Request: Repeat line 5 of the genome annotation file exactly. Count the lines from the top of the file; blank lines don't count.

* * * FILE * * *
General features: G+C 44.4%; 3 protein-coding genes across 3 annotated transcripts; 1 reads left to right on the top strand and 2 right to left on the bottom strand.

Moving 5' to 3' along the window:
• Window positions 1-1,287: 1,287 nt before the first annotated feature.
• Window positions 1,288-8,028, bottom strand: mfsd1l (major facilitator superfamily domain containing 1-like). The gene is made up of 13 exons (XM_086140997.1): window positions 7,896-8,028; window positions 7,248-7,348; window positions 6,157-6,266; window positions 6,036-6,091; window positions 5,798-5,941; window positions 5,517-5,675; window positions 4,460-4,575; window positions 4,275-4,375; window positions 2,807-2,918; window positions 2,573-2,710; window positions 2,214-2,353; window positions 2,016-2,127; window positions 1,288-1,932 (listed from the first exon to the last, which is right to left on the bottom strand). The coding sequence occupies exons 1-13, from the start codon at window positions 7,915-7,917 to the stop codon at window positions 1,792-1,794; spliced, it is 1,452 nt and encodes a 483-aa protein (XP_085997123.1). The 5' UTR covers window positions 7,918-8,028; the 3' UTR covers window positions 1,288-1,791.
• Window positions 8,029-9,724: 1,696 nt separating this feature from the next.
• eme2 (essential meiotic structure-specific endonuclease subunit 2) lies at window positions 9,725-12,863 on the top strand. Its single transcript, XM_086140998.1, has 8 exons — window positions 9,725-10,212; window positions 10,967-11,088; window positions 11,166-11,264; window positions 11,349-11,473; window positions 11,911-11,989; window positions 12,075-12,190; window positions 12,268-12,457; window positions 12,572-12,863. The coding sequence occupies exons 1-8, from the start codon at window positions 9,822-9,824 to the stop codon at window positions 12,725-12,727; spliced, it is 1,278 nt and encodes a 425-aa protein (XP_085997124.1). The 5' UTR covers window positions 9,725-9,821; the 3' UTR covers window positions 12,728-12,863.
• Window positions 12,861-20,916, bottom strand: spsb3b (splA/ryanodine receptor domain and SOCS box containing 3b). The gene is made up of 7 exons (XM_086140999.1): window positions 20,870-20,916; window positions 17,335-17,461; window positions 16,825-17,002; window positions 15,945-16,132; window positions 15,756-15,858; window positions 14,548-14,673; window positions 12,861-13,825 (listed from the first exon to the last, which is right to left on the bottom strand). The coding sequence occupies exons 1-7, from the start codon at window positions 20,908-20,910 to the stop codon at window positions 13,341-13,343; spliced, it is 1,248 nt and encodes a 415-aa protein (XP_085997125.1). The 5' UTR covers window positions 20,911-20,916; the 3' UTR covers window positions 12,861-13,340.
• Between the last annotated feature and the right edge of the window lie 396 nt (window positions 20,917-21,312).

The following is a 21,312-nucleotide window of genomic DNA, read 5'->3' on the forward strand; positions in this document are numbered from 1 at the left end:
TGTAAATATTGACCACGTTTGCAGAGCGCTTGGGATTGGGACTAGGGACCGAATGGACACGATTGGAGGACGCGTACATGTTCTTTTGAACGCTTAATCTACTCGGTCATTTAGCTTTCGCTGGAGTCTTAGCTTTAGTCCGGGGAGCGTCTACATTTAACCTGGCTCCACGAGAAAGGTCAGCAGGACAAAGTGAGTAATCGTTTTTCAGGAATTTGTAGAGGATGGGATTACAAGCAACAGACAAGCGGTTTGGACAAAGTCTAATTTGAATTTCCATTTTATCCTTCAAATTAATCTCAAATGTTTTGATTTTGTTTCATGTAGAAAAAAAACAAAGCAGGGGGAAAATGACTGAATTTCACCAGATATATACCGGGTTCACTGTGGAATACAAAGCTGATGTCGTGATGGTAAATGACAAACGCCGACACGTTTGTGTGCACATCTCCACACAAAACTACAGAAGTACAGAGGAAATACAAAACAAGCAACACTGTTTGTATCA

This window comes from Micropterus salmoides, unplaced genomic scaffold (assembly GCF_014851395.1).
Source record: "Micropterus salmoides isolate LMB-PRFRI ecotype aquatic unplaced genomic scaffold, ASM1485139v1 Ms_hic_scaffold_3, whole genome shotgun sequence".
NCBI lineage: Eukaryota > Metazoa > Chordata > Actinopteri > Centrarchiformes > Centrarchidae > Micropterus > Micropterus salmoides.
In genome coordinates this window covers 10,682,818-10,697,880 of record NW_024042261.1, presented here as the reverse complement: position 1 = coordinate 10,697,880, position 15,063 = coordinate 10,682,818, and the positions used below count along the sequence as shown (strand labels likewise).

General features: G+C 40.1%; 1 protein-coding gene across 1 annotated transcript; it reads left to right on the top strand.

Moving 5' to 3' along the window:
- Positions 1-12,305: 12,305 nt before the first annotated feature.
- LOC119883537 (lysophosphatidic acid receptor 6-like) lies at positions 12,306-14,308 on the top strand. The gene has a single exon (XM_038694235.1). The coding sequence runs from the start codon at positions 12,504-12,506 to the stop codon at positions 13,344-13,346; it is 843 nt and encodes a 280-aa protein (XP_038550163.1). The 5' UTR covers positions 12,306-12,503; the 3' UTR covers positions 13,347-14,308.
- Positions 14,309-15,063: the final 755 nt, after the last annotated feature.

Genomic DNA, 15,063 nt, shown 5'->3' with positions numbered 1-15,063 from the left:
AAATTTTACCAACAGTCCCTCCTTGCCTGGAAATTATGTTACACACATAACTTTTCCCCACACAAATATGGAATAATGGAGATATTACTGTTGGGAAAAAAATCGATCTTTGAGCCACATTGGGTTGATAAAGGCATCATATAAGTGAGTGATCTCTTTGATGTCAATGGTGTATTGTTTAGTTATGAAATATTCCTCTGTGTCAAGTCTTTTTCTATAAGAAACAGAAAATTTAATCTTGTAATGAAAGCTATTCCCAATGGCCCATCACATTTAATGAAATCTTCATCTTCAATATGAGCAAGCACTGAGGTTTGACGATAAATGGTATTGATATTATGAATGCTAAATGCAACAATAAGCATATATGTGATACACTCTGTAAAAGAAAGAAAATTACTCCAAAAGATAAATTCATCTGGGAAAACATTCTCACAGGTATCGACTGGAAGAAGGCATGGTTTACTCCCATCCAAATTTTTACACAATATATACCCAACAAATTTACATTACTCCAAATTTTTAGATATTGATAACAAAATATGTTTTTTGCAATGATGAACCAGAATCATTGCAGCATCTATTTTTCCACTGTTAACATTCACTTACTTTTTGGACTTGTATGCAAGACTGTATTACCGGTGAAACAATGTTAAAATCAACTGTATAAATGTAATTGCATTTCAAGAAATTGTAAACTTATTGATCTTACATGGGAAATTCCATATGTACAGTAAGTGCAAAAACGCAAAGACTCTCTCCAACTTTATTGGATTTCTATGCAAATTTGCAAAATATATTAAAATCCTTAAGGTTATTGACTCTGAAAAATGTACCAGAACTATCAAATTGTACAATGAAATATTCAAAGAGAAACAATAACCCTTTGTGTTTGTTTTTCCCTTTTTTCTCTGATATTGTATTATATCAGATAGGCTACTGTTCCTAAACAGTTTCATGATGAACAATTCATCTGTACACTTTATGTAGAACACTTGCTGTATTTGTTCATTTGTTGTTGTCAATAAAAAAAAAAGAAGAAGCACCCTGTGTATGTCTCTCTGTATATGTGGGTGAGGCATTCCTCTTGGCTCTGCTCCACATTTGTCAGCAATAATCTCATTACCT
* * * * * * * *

• Window positions 8,029-9,724: 1,696 nt separating this feature from the next.